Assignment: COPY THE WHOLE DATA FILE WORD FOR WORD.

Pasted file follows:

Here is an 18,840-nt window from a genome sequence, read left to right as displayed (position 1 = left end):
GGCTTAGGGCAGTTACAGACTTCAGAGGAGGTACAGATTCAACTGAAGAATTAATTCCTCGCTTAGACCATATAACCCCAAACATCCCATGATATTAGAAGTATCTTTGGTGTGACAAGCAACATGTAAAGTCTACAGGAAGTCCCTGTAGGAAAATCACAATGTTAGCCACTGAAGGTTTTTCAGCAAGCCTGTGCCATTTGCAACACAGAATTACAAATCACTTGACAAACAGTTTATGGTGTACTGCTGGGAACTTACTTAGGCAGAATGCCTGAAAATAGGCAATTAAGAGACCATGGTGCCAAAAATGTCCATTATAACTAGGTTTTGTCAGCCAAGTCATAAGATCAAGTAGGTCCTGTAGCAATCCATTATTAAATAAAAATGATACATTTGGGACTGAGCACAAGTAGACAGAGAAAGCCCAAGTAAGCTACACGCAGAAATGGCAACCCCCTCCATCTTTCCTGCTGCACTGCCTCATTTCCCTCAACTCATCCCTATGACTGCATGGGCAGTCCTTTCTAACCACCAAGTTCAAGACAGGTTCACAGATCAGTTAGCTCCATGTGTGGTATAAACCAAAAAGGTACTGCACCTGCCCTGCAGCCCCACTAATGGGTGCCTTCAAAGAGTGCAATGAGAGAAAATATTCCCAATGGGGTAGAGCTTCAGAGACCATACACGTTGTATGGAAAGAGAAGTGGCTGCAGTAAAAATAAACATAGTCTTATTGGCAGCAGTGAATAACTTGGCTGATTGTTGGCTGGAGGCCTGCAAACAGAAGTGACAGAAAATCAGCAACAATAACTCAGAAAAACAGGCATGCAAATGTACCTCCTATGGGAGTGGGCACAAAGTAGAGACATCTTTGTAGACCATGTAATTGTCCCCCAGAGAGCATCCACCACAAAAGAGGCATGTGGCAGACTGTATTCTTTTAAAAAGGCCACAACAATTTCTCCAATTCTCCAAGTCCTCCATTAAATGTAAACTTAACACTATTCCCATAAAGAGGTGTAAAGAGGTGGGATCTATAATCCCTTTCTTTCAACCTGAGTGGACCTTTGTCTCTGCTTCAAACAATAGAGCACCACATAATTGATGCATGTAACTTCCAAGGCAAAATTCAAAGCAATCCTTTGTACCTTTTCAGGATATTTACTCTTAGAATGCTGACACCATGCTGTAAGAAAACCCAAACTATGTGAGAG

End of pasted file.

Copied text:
Here is an 18,840-nt window from a genome sequence, read left to right as displayed (position 1 = left end):
GGCTTAGGGCAGTTACAGACTTCAGAGGAGGTACAGATTCAACTGAAGAATTAATTCCTCGCTTAGACCATATAACCCCAAACATCCCATGATATTAGAAGTATCTTTGGTGTGACAAGCAACATGTAAAGTCTACAGGAAGTCCCTGTAGGAAAATCACAATGTTAGCCACTGAAGGTTTTTCAGCAAGCCTGTGCCATTTGCAACACAGAATTACAAATCACTTGACAAACAGTTTATGGTGTACTGCTGGGAACTTACTTAGGCAGAATGCCTGAAAATAGGCAATTAAGAGACCATGGTGCCAAAAATGTCCATTATAACTAGGTTTTGTCAGCCAAGTCATAAGATCAAGTAGGTCCTGTAGCAATCCATTATTAAATAAAAATGATACATTTGGGACTGAGCACAAGTAGACAGAGAAAGCCCAAGTAAGCTACACGCAGAAATGGCAACCCCCTCCATCTTTCCTGCTGCACTGCCTCATTTCCCTCAACTCATCCCTATGACTGCATGGGCAGTCCTTTCTAACCACCAAGTTCAAGACAGGTTCACAGATCAGTTAGCTCCATGTGTGGTATAAACCAAAAAGGTACTGCACCTGCCCTGCAGCCCCACTAATGGGTGCCTTCAAAGAGTGCAATGAGAGAAAATATTCCCAATGGGGTAGAGCTTCAGAGACCATACACGTTGTATGGAAAGAGAAGTGGCTGCAGTAAAAATAAACATAGTCTTATTGGCAGCAGTGAATAACTTGGCTGATTGTTGGCTGGAGGCCTGCAAACAGAAGTGACAGAAAATCAGCAACAATAACTCAGAAAAACAGGCATGCAAATGTACCTCCTATGGGAGTGGGCACAAAGTAGAGACATCTTTGTAGACCATGTAATTGTCCCCCAGAGAGCATCCACCACAAAAGAGGCATGTGGCAGACTGTATTCTTTTAAAAAGGCCACAACAATTTCTCCAATTCTCCAAGTCCTCCATTAAATGTAAACTTAACACTATTCCCATAAAGAGGTGTAAAGAGGTGGGATCTATAATCCCTTTCTTTCAACCTGAGTGGACCTTTGTCTCTGCTTCAAACAATAGAGCACCACATAATTGATGCATGTAACTTCCAAGGCAAAATTCAAAGCAATCCTTTGTACCTTTTCAGGATATTTACTCTTAGAATGCTGACACCATGCTGTAAGAAAACCCAAACTATGTGAGAG